Running Short on Fuel, Europeans Turn to Smoke-Detector Tech for Deep-Space Power

Dwindling supplies of plutonium-238, the fuel NASA uses to launch probes into deep space and to power Mars rovers, threaten to set back some missions for a decade. Los Alamos National Laboratory

As rare-earth metals become less common, and as nuclear non-proliferation treaties proliferate, it may get harder to send probes into deep space. Preparing for that eventuality, the European Space Agency is stockpiling smoke-detector parts for a possible new fuel source.

Most solar system explorers use special generators that convert the heat from radioactive decay into electricity. But the world is running short on fuel, specifically plutonium-238, used to power spacecraft like the Voyagers, Cassini and the plucky Mars rovers Spirit and Opportunity. NASA has enough left for the upcoming Curiosity (Mars Science Lab) rover, but that’s about it, unless Russia wants to sell us some.

The European Space Agency is turning to americium-241, according to New Scientist. The isotope — named for the land of the free, where it was discovered in 1944 — is commonly used in household smoke detectors.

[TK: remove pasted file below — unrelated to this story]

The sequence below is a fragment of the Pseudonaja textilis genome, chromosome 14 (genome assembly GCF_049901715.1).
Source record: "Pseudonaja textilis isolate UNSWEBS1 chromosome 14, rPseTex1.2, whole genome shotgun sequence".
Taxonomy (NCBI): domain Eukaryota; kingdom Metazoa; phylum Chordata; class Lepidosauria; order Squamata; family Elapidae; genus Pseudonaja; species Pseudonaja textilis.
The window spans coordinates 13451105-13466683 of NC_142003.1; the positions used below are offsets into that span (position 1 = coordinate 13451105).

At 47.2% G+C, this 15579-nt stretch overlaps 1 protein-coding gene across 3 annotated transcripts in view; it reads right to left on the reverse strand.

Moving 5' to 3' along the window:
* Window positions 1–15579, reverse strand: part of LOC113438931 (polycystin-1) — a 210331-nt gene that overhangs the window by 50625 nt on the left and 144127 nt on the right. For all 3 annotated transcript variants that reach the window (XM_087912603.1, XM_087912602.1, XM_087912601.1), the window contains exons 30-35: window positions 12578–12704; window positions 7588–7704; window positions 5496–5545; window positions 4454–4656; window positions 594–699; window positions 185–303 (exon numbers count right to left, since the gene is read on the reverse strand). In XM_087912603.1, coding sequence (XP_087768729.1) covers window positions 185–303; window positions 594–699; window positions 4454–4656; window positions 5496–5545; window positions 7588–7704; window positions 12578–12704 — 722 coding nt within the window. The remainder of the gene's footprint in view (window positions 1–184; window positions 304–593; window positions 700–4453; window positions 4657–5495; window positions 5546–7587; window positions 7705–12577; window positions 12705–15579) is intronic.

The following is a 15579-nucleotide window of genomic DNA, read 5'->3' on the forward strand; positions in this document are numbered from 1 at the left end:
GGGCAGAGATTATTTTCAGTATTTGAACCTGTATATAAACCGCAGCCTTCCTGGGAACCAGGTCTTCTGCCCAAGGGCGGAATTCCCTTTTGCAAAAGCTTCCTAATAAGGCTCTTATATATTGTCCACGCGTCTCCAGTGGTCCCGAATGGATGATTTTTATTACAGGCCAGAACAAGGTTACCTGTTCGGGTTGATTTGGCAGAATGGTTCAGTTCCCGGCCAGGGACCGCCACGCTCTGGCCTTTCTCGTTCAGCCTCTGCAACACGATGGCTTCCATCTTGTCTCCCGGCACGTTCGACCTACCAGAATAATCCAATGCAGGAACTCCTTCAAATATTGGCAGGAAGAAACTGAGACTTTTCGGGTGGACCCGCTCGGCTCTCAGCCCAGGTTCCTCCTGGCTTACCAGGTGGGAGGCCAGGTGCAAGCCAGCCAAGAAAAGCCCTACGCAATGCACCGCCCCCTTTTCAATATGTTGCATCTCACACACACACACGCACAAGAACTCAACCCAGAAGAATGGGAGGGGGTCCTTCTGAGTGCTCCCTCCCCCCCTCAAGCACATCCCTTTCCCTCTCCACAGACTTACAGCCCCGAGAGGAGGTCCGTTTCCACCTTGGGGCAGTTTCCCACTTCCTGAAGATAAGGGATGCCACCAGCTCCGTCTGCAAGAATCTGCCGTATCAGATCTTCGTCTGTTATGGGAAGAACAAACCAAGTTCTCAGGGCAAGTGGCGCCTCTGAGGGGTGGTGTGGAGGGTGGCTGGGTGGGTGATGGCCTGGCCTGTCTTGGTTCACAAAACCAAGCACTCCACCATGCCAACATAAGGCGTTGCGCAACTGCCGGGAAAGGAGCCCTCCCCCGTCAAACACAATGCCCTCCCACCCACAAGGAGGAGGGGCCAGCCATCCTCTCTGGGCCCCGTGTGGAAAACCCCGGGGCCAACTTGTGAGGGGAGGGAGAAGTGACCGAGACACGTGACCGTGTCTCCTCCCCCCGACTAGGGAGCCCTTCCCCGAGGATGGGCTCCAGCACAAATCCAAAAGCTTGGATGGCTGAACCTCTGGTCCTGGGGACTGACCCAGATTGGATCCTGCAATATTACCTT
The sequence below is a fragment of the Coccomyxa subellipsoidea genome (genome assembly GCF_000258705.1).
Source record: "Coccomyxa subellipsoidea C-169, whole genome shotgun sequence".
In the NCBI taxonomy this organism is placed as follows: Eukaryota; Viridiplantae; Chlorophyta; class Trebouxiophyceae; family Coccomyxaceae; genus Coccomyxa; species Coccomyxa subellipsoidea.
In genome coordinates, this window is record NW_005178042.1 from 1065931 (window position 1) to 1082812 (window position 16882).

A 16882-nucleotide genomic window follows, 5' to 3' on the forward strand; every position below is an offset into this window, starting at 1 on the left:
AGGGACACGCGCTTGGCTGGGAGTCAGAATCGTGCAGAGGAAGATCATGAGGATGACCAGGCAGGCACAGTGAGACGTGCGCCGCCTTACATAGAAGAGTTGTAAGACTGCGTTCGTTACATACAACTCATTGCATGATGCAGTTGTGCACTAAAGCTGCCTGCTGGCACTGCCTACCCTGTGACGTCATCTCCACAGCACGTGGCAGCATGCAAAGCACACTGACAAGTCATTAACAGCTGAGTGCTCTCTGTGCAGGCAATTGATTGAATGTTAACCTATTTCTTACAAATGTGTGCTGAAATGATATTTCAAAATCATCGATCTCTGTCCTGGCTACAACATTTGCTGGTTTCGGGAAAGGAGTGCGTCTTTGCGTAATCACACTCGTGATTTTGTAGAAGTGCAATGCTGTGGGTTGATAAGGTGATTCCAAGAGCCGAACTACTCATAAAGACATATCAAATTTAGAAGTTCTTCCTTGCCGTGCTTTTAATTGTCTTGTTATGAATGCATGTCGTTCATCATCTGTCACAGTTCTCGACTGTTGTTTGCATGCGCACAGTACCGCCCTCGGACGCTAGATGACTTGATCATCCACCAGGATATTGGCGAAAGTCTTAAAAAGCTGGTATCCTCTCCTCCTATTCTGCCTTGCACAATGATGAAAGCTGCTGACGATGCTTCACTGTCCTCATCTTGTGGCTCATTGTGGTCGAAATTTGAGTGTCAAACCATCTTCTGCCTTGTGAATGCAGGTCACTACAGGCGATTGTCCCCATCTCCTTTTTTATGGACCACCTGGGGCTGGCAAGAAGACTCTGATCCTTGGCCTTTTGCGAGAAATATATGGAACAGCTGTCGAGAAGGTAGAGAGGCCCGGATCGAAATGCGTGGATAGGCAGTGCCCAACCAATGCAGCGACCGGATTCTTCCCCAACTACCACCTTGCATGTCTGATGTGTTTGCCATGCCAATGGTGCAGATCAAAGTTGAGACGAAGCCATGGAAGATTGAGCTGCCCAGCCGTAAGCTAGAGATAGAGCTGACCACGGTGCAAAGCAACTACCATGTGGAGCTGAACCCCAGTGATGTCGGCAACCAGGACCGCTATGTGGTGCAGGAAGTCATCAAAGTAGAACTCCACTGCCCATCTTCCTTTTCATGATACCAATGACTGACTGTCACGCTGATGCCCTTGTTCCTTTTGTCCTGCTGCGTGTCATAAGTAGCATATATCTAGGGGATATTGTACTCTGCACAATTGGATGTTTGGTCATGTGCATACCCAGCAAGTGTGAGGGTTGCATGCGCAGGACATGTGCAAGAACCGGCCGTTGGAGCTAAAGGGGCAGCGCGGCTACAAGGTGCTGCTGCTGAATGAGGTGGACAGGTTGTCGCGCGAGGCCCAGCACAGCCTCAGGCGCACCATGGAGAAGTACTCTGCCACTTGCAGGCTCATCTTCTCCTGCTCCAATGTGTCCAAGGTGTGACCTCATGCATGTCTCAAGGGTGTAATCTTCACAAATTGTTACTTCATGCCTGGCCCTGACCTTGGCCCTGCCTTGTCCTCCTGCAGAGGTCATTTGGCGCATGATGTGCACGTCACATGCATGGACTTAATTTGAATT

New Scientist quotes ESA’s director of science and robotic explanation, David Southwood, who says “we really don’t know of any other way to have an electric power supply going into the deep solar system.”

Americium-241 has a half-life of just 432 years, but decays more slowly than plutonium-238, which could potentially allow for longer missions, New Scientist reports. On the other hand, spacecraft would need more of it to supply one unit of power, a possible problem in an industry where every ounce matters.

ESA and NASA are planning a joint mission to Jupiter’s icy moon Europa, scheduled to launch around 2020, and the space agencies might use Am-241 for fuel, New Scientist says.

New Scientist